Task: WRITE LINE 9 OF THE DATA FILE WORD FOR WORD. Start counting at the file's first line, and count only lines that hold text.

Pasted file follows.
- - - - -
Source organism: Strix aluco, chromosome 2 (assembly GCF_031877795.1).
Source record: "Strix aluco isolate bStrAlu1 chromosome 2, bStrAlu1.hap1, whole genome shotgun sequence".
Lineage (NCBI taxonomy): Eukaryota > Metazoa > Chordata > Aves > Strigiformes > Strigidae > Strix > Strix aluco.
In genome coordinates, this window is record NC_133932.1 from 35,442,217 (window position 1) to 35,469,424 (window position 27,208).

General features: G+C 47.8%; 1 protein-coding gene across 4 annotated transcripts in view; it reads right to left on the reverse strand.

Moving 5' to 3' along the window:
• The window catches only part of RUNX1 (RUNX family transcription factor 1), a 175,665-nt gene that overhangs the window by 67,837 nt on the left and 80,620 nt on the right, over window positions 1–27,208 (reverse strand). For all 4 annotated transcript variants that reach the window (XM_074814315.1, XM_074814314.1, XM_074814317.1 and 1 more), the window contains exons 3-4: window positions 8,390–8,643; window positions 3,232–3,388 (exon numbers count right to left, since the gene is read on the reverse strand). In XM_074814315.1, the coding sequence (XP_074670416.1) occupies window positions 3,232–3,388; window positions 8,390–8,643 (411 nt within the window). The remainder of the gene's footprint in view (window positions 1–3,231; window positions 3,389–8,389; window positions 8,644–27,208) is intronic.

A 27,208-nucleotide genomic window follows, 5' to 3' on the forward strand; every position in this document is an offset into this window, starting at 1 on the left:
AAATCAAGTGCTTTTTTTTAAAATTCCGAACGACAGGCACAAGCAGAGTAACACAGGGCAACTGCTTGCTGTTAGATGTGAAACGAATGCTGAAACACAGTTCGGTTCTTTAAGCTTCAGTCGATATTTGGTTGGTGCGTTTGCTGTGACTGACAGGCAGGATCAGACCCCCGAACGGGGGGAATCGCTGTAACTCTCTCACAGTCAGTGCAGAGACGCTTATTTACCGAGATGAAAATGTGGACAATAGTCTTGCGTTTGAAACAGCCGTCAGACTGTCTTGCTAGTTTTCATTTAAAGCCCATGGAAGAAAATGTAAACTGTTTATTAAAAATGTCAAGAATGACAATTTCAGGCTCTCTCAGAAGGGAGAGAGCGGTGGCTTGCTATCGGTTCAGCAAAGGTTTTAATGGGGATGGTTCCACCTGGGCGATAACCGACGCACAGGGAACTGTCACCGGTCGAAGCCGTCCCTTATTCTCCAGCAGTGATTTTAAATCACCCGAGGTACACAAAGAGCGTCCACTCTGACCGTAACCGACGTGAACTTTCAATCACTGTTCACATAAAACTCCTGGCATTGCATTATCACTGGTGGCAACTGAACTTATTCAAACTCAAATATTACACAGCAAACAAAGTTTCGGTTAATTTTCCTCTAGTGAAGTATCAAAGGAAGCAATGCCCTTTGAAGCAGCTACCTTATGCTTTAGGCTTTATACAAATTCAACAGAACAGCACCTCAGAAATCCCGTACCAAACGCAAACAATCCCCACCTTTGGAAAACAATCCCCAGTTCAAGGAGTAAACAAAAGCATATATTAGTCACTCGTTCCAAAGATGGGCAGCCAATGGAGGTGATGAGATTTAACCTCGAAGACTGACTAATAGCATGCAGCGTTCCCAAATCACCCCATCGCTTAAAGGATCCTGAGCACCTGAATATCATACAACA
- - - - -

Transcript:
AAATCAAGTGCTTTTTTTTAAAATTCCGAACGACAGGCACAAGCAGAGTAACACAGGGCAACTGCTTGCTGTTAGATGTGAAACGAATGCTGAAACACAGTTCGGTTCTTTAAGCTTCAGTCGATATTTGGTTGGTGCGTTTGCTGTGACTGACAGGCAGGATCAGACCCCCGAACGGGGGGAATCGCTGTAACTCTCTCACAGTCAGTGCAGAGACGCTTATTTACCGAGATGAAAATGTGGACAATAGTCTTGCGTTTGAAACAGCCGTCAGACTGTCTTGCTAGTTTTCATTTAAAGCCCATGGAAGAAAATGTAAACTGTTTATTAAAAATGTCAAGAATGACAATTTCAGGCTCTCTCAGAAGGGAGAGAGCGGTGGCTTGCTATCGGTTCAGCAAAGGTTTTAATGGGGATGGTTCCACCTGGGCGATAACCGACGCACAGGGAACTGTCACCGGTCGAAGCCGTCCCTTATTCTCCAGCAGTGATTTTAAATCACCCGAGGTACACAAAGAGCGTCCACTCTGACCGTAACCGACGTGAACTTTCAATCACTGTTCACATAAAACTCCTGGCATTGCATTATCACTGGTGGCAACTGAACTTATTCAAACTCAAATATTACACAGCAAACAAAGTTTCGGTTAATTTTCCTCTAGTGAAGTATCAAAGGAAGCAATGCCCTTTGAAGCAGCTACCTTATGCTTTAGGCTTTATACAAATTCAACAGAACAGCACCTCAGAAATCCCGTACCAAACGCAAACAATCCCCACCTTTGGAAAACAATCCCCAGTTCAAGGAGTAAACAAAAGCATATATTAGTCACTCGTTCCAAAGATGGGCAGCCAATGGAGGTGATGAGATTTAACCTCGAAGACTGACTAATAGCATGCAGCGTTCCCAAATCACCCCATCGCTTAAAGGATCCTGAGCACCTGAATATCATACAACA